From there, you can unite the great design in your head with the content that you are producing.
Content or design? The content side
A site doesn’t have to be stuffed with lots of content to make the grade, but it does have to be stuffed with valuable content. I’ll go back to a less-than-perfectly designed site which tells me what I need to know long before I will go to a beautiful fluff site.
Here are some guidelines for the creation of valuable content.
Write with your reader in mind
Your reader doesn’t want to hear about you. They want to know what you can do for them. This means that those posts which highlight the 15 reasons to hire an electrician are relatively useless. Your readers want to know about the benefits that your service can offer them, they want to know what pain points that you can solve.
So, if you’re an electrician, talk about how they can save money, how they will no longer be in the dark, how they are preventing fires. In other words, focus on benefits, not features.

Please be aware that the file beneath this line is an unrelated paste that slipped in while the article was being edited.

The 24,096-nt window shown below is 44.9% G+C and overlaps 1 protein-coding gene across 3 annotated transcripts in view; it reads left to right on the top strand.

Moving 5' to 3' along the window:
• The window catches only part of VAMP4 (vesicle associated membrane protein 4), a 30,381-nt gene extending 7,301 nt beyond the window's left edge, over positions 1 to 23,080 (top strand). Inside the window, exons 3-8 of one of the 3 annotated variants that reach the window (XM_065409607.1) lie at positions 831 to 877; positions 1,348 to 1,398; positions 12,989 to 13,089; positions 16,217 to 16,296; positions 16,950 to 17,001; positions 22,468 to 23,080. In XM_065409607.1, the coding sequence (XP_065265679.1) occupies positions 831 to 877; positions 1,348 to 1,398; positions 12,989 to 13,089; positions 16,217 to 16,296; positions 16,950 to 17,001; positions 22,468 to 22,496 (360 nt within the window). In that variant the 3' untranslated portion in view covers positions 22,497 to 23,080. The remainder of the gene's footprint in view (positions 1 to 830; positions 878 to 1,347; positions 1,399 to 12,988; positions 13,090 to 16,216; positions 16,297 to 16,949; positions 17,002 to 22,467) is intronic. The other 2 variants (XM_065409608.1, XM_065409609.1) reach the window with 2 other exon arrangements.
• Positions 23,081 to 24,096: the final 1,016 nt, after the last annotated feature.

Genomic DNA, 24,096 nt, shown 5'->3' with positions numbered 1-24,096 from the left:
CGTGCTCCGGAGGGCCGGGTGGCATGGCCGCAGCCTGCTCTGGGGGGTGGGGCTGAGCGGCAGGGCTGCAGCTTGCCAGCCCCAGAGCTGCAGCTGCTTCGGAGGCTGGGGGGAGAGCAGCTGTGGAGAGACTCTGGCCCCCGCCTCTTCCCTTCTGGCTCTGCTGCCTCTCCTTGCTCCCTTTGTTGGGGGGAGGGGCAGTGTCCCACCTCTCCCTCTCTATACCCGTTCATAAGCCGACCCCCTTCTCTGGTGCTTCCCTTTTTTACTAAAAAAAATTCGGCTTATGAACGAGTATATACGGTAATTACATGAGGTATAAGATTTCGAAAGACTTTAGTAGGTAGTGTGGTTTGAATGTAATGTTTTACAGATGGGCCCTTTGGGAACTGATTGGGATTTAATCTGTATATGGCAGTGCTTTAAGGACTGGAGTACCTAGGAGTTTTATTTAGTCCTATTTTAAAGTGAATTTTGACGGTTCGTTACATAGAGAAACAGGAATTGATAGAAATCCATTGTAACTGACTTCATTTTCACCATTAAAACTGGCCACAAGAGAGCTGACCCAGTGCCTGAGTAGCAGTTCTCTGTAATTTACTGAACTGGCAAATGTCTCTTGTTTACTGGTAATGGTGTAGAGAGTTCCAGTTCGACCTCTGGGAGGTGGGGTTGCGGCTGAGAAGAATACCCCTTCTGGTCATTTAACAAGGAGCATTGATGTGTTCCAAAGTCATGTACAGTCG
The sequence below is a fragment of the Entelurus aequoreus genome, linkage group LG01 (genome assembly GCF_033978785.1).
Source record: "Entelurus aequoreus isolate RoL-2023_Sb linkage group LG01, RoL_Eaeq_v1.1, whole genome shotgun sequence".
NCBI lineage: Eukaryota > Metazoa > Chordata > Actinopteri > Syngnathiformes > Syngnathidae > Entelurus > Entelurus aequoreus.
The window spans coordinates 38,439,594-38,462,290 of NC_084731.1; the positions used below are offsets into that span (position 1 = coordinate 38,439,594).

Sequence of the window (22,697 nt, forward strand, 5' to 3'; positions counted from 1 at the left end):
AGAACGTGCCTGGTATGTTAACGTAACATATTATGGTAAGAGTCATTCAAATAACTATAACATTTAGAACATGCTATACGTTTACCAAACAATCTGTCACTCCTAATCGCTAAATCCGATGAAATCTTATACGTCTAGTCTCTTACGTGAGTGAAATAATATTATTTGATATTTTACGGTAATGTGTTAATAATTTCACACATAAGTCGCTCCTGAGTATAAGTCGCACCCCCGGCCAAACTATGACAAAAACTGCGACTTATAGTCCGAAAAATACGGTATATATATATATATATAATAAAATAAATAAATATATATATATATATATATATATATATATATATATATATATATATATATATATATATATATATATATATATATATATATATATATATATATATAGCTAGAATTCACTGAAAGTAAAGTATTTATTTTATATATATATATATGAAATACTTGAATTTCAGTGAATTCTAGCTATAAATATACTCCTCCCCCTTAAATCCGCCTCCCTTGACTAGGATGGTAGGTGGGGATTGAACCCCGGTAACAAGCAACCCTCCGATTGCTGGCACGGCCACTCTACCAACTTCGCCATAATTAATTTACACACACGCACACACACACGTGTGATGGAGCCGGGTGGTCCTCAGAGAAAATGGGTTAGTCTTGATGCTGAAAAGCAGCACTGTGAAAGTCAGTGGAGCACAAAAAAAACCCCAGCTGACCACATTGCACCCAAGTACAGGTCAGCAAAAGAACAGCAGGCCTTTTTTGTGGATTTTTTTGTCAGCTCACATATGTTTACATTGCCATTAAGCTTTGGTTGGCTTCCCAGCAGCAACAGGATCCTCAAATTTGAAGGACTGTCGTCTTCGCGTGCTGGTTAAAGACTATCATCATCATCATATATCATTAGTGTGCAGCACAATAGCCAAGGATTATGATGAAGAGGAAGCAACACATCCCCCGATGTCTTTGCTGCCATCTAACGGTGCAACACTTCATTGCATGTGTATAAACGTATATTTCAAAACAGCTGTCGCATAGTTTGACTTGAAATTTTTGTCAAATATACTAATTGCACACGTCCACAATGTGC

Focus on ‘how’ rather than ‘that’
Rather than creating a list of suggestions, take the next step and focus on how those steps can be implemented. Let’s say that you’re in the fitness industry and your latest article has ‘drinking water’ as one of the suggestions for losing weight.
Talk about how you can put drinking water into your daily life by setting a glass on your nightstand table before you go to sleep, filling up a gallon jug to carry around with you while you are walking, and so forth. Value is created with implementation.
Mix your media
There are visual learners out there just as there are ‘word’ learners out there. By incorporating the use of pictures into your blog posts, you are attracting both types of audience. The use of pictures also breaks up the text enough so that your readers get a break and they stay longer on your site.
Since video is perceived as one of the most valuable forms of media, shoot small videos to enhance your content. The perceived value will go up.
Both site design and content are necessary for your site. I believe that content takes a higher priority though. What do you think? Would you be more prone to come back to a site which has mediocre content and fantastic site design or fantastic content and mediocre design? I’d love to read your comments and answer your questions below.